By Christopher Parker
We’ve all heard the adage that women look straight to a man’s shoes when assessing his desirability. While there may be some truth to that, it does ignore one of our major selling points. Our faces communicate more about how we are than any stylish article of clothing ever could, so it’s paramount to take proper care of them.
If you’re a younger person, now is the time to start developing a simple routine to prevent the damage that will come back to haunt you in 10 or 20 years. And for those a bit older, it’s not too late to start now before incurring any more. According to Dr. Lisa Kellett of DLK on Avenue, “the most important piece of advice is to use sunscreen daily throughout the year. UV damage from the sun is not only dangerous but also accelerates the development of fine lines and wrinkles.” In fact, many of the visible changes often thought to be a natural part of aging— yellowish discolouration, mottled spots, small dilated blood vessels close to the surface of the skin and so on—are actually symptoms of sun damage.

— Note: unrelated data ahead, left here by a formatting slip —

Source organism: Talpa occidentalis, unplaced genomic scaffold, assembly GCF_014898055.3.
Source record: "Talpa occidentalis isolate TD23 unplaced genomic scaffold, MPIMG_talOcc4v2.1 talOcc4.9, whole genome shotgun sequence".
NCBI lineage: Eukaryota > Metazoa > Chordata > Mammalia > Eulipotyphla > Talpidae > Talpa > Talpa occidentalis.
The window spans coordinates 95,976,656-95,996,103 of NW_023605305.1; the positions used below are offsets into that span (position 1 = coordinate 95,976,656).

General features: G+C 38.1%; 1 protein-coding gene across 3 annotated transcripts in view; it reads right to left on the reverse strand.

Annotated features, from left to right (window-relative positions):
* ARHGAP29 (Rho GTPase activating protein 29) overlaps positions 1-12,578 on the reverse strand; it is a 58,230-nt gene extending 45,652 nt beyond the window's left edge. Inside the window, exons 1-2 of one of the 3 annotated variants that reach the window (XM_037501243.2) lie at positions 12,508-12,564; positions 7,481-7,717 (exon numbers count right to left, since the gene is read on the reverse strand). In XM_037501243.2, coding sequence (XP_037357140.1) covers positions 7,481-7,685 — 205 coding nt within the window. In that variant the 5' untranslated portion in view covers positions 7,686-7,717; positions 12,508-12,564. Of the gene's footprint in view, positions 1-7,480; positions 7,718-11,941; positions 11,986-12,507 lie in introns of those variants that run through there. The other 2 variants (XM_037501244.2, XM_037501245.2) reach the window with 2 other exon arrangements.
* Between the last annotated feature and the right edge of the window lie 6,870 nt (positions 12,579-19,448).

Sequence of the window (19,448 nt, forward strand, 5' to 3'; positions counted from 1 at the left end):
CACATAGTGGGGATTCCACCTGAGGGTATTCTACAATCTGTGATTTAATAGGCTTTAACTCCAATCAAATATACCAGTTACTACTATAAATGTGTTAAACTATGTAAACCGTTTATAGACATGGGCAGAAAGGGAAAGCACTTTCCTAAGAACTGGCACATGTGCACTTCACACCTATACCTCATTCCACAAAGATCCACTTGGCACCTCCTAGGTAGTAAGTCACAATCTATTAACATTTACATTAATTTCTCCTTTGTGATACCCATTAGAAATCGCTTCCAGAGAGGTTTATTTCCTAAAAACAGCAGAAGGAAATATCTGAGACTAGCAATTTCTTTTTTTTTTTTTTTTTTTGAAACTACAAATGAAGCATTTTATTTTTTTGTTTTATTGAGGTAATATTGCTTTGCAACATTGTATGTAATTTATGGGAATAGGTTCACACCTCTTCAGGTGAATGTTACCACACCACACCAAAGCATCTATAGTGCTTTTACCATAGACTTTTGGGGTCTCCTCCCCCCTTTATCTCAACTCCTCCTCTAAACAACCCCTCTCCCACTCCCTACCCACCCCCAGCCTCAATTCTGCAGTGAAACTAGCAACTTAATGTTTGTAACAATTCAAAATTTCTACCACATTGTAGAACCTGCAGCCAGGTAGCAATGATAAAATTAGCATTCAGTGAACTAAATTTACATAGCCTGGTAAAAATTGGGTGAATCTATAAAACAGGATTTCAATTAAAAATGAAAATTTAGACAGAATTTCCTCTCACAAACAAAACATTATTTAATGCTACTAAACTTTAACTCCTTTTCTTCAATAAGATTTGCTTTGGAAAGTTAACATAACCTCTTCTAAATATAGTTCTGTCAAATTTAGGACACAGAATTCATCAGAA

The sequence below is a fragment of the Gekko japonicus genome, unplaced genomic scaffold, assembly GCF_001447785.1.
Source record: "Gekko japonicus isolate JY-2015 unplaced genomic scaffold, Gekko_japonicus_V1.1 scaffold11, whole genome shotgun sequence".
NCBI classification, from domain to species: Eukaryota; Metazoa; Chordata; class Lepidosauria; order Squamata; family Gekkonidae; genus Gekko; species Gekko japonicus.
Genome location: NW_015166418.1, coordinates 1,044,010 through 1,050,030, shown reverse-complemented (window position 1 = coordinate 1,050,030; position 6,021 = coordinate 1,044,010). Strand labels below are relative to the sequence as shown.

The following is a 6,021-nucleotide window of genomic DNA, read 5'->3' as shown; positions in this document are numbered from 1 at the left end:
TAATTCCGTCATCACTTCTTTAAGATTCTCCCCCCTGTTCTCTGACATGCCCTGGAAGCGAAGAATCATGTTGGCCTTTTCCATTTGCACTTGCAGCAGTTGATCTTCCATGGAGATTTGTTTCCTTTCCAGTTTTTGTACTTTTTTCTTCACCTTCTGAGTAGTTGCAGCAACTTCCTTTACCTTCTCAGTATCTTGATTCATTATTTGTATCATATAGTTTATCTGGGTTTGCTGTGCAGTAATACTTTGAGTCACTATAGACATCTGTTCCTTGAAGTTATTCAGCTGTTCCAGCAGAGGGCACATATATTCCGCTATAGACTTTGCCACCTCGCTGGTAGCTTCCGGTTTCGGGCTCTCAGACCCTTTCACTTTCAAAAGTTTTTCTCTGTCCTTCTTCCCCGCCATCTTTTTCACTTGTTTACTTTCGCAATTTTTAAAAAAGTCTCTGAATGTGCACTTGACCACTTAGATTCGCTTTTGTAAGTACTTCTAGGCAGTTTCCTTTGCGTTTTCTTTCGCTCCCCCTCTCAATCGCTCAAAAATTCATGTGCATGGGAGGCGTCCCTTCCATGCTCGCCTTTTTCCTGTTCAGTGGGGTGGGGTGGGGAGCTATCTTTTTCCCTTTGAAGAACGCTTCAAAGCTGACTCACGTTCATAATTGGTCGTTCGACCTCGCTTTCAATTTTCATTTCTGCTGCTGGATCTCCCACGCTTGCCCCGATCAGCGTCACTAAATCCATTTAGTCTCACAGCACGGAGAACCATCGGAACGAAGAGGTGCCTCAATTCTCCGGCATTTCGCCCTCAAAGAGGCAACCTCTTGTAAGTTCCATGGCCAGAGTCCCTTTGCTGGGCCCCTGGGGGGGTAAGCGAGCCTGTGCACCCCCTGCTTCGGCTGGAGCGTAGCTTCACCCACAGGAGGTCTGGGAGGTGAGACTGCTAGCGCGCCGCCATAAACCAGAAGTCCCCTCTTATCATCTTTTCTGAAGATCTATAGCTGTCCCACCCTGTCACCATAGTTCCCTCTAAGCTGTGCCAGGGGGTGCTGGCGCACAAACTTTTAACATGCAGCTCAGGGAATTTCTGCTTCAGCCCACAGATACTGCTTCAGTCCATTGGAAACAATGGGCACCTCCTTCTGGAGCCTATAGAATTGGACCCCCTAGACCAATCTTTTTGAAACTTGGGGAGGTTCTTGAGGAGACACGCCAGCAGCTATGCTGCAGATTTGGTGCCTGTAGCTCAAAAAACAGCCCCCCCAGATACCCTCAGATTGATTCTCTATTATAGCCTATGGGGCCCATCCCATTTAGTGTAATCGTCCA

Keep in mind, this advice is every bit as crucial in the winter as it is in the summer—you’re still being exposed to UV rays even if it’s cold out. If you combine your sunscreen with a moisturizer, you can help fight the dry skin brought on by frigid conditions and UV damage in one easy step. Dr. Kellettrecommends an SPF value of 30, of which options abound at the local drug store, including one from Olay’s Complete product line ($18.99 at Shoppers Drug Mart). The packaging might feel a bit feminine to some, but that’s what medicine cabinets are for.
Don’t think, however, that a product-based solution will cover everything up. You still need to take proper care of yourself. Basics, like getting enough sleep, exercise, staying properly hydrated and giving up smoking (read more about “smoker’s face” here… ugh) will pay in dividends. Dr. Kellett also advocates a diet-based approach: “Diet plays a role in skin health and appearance as the skin, the body’s largest organ, reflects overall nutritional status and well being. Men should look for foods that are packed with vitamins and minerals—like fruits and vegetables—as these contain the building blocks necessary for cell growth and turnover. Dark green leafy vegetables contain the antioxidants necessary for combating the free radicals that contribute to aging.”
End note: all vanity aside, UV radiation is the leading cause of skin cancer, which is far more serious than a few wrinkles. Men are infamous for avoiding a trip to the doctor’s office until things get out of hand, but if you see any disconcerning changes to your skin, schedule an appointment ASAP.